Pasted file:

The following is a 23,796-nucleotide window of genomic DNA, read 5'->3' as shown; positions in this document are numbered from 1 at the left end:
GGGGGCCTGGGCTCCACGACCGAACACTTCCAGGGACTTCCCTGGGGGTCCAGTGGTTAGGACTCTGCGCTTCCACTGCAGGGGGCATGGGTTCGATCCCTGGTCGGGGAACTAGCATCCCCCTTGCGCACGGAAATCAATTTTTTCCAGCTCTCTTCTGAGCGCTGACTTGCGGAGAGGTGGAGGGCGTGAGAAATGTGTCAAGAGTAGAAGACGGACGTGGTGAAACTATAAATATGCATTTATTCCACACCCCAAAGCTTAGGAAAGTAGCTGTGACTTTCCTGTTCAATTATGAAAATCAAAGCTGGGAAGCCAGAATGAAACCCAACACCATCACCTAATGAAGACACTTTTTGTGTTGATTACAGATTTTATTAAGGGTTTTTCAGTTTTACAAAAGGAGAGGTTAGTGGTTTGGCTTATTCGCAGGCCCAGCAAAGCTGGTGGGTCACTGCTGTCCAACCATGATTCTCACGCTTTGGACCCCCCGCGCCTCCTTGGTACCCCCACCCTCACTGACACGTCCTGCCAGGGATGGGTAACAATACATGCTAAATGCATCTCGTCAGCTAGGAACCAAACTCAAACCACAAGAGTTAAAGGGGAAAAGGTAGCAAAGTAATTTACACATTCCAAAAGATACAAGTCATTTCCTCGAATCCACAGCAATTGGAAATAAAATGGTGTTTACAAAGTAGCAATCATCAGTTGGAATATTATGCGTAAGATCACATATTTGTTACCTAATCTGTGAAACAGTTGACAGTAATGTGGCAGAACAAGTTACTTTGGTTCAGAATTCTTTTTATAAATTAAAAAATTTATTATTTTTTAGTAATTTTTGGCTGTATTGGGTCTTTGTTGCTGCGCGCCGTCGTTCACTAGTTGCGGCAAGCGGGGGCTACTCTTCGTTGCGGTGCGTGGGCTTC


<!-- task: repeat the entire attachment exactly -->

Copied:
The following is a 23,796-nucleotide window of genomic DNA, read 5'->3' as shown; positions in this document are numbered from 1 at the left end:
GGGGGCCTGGGCTCCACGACCGAACACTTCCAGGGACTTCCCTGGGGGTCCAGTGGTTAGGACTCTGCGCTTCCACTGCAGGGGGCATGGGTTCGATCCCTGGTCGGGGAACTAGCATCCCCCTTGCGCACGGAAATCAATTTTTTCCAGCTCTCTTCTGAGCGCTGACTTGCGGAGAGGTGGAGGGCGTGAGAAATGTGTCAAGAGTAGAAGACGGACGTGGTGAAACTATAAATATGCATTTATTCCACACCCCAAAGCTTAGGAAAGTAGCTGTGACTTTCCTGTTCAATTATGAAAATCAAAGCTGGGAAGCCAGAATGAAACCCAACACCATCACCTAATGAAGACACTTTTTGTGTTGATTACAGATTTTATTAAGGGTTTTTCAGTTTTACAAAAGGAGAGGTTAGTGGTTTGGCTTATTCGCAGGCCCAGCAAAGCTGGTGGGTCACTGCTGTCCAACCATGATTCTCACGCTTTGGACCCCCCGCGCCTCCTTGGTACCCCCACCCTCACTGACACGTCCTGCCAGGGATGGGTAACAATACATGCTAAATGCATCTCGTCAGCTAGGAACCAAACTCAAACCACAAGAGTTAAAGGGGAAAAGGTAGCAAAGTAATTTACACATTCCAAAAGATACAAGTCATTTCCTCGAATCCACAGCAATTGGAAATAAAATGGTGTTTACAAAGTAGCAATCATCAGTTGGAATATTATGCGTAAGATCACATATTTGTTACCTAATCTGTGAAACAGTTGACAGTAATGTGGCAGAACAAGTTACTTTGGTTCAGAATTCTTTTTATAAATTAAAAAATTTATTATTTTTTAGTAATTTTTGGCTGTATTGGGTCTTTGTTGCTGCGCGCCGTCGTTCACTAGTTGCGGCAAGCGGGGGCTACTCTTCGTTGCGGTGCGTGGGCTTC